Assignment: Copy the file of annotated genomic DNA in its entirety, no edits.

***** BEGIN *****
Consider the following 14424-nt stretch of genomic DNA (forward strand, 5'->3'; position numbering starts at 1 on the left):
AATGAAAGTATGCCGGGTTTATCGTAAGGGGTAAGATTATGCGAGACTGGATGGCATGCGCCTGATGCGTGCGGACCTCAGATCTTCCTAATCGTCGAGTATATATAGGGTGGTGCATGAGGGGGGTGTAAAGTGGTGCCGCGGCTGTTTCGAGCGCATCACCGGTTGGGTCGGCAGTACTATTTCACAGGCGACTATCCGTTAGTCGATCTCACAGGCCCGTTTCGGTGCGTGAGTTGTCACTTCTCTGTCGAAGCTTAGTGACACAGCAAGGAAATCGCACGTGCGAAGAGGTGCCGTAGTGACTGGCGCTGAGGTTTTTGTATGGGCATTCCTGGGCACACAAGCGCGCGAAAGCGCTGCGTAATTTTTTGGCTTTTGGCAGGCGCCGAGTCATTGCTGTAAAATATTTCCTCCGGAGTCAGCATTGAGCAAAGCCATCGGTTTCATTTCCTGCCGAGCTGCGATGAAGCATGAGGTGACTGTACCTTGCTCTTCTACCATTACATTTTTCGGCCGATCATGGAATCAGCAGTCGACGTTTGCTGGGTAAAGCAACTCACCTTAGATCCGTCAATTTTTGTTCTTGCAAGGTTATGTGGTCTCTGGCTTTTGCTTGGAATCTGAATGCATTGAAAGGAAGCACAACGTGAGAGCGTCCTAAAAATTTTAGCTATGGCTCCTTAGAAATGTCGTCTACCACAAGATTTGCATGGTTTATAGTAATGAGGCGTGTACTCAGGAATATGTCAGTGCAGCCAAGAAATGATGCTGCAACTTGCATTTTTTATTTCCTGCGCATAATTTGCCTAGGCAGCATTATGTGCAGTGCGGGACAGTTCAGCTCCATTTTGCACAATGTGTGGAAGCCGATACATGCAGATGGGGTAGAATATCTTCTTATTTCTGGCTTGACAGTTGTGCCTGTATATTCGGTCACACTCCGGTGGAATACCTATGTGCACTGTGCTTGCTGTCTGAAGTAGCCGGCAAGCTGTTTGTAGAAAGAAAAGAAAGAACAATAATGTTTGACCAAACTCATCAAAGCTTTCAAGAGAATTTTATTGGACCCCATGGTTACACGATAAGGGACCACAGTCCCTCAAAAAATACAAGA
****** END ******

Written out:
Consider the following 14424-nt stretch of genomic DNA (forward strand, 5'->3'; position numbering starts at 1 on the left):
AATGAAAGTATGCCGGGTTTATCGTAAGGGGTAAGATTATGCGAGACTGGATGGCATGCGCCTGATGCGTGCGGACCTCAGATCTTCCTAATCGTCGAGTATATATAGGGTGGTGCATGAGGGGGGTGTAAAGTGGTGCCGCGGCTGTTTCGAGCGCATCACCGGTTGGGTCGGCAGTACTATTTCACAGGCGACTATCCGTTAGTCGATCTCACAGGCCCGTTTCGGTGCGTGAGTTGTCACTTCTCTGTCGAAGCTTAGTGACACAGCAAGGAAATCGCACGTGCGAAGAGGTGCCGTAGTGACTGGCGCTGAGGTTTTTGTATGGGCATTCCTGGGCACACAAGCGCGCGAAAGCGCTGCGTAATTTTTTGGCTTTTGGCAGGCGCCGAGTCATTGCTGTAAAATATTTCCTCCGGAGTCAGCATTGAGCAAAGCCATCGGTTTCATTTCCTGCCGAGCTGCGATGAAGCATGAGGTGACTGTACCTTGCTCTTCTACCATTACATTTTTCGGCCGATCATGGAATCAGCAGTCGACGTTTGCTGGGTAAAGCAACTCACCTTAGATCCGTCAATTTTTGTTCTTGCAAGGTTATGTGGTCTCTGGCTTTTGCTTGGAATCTGAATGCATTGAAAGGAAGCACAACGTGAGAGCGTCCTAAAAATTTTAGCTATGGCTCCTTAGAAATGTCGTCTACCACAAGATTTGCATGGTTTATAGTAATGAGGCGTGTACTCAGGAATATGTCAGTGCAGCCAAGAAATGATGCTGCAACTTGCATTTTTTATTTCCTGCGCATAATTTGCCTAGGCAGCATTATGTGCAGTGCGGGACAGTTCAGCTCCATTTTGCACAATGTGTGGAAGCCGATACATGCAGATGGGGTAGAATATCTTCTTATTTCTGGCTTGACAGTTGTGCCTGTATATTCGGTCACACTCCGGTGGAATACCTATGTGCACTGTGCTTGCTGTCTGAAGTAGCCGGCAAGCTGTTTGTAGAAAGAAAAGAAAGAACAATAATGTTTGACCAAACTCATCAAAGCTTTCAAGAGAATTTTATTGGACCCCATGGTTACACGATAAGGGACCACAGTCCCTCAAAAAATACAAGA